Highlights

  • The Office of the National Coordinator for Health Information Technology's (ONC) final rule on interoperability, information blocking and patient access to data implements certain provisions of the 21st Century Cures Act to support patients' access to their electronic health information (EHI) in a form convenient for patients.
  • The new regulations prohibiting information blocking are deeply rooted in the interests of health information technology stakeholders. As such, health IT developers are – not surprisingly – subject to the prohibition. However, providers, physicians and practitioners are also actors regulated by the rule.
  • The new applicability date of April 5, 2021, is rapidly approaching, making this the time for healthcare entities to review organizational policies and procedures for sharing EHI. Accordingly, this Holland & Knight alert highlights key provisions regarding information blocking compliance for healthcare providers.

In summer 2020, the Office of the National Coordinator for Health Information Technology (ONC) published a final rule on interoperability, information blocking and patient access to data. The rule implements certain provisions of the 21st Century Cures Act to support patients' access to their electronic health information (EHI) in a form convenient for patients, such as making a patient's EHI more electronically accessible through the adoption of standards and certification criteria and the implementation of information blocking policies that support patient electronic access to their health information at no cost. 85 Fed. Reg. 25644. The applicability date for the information blocking regulations was established in the ONC Cures Act Final Rule, and was subsequently adjusted from Nov. 2, 2020, to April 5, 2021, in the ONC Interim Final Rule.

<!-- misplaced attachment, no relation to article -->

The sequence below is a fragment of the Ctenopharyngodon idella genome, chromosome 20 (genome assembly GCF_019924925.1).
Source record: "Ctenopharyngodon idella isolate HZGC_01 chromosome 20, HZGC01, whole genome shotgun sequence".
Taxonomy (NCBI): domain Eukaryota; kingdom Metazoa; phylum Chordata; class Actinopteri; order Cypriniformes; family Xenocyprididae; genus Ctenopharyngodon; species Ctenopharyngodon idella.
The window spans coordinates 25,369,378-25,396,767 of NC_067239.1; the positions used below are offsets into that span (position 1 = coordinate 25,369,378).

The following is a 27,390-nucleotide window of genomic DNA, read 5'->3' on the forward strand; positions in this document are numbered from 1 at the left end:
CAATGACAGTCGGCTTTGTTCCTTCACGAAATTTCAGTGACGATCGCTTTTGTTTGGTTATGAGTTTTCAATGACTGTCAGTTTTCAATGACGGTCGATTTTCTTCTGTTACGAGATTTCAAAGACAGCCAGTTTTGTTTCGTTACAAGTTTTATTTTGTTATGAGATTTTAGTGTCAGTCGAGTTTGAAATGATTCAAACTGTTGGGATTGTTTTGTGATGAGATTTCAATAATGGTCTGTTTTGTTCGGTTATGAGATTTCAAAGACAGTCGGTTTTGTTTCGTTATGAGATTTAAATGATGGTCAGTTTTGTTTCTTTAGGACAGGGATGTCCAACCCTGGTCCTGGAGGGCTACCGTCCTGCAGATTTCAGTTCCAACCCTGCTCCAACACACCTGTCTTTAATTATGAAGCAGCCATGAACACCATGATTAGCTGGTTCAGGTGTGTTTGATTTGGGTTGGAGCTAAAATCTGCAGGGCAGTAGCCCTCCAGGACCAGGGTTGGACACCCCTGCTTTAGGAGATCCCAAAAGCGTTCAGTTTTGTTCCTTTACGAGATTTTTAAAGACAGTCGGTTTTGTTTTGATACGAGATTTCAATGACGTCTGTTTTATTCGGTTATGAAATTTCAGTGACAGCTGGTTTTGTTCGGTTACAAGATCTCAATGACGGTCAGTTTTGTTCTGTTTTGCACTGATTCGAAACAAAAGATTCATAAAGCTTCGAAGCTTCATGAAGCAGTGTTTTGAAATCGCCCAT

The new applicability date is rapidly approaching. Now is the time for healthcare entities to review organizational policies and procedures for sharing EHI. Accordingly, this Holland & Knight alert highlights key provisions regarding information blocking compliance for healthcare providers.

Background and Policy

Information blocking has come into sharp focus in recent years. At the request of Congress, the ONC submitted a 2015 report commenting on the state of technology, health IT and healthcare markets at the time. The report observed that prevailing market conditions created incentives for individuals and entities to limit the availability and use of EHI, negatively impacting industry-wide efforts to advance interoperability of health IT. Such practices weaken competition among healthcare providers by limiting patient mobility, encouraging consolidation, and creating barriers to entry for developers of new and innovative applications and technologies that enable more effective uses of clinical data to improve population health and the patient experience.

ONC has continued to receive complaints and reports of information blocking from many healthcare stakeholders. ONC's engagement with stakeholders – including patients, clinicians, healthcare executives, payers, app developers, technology companies, registries, health information exchanges, and professional and trade associations – confirmed that, despite significant efforts to improve interoperability and data accessibility, adverse incentives remained and continued to undermine progress toward a more connected health system. Concluding that information blocking was still a serious problem, the ONC recommended that Congress prohibit information blocking and provide penalties and enforcement mechanisms to deter harmful practices. The information blocking provision provides a comprehensive response to those concerns by deterring the spectrum of practices that unnecessarily impede the flow of EHI or its use to improve health and the delivery of care.

What Does This Mean for Providers?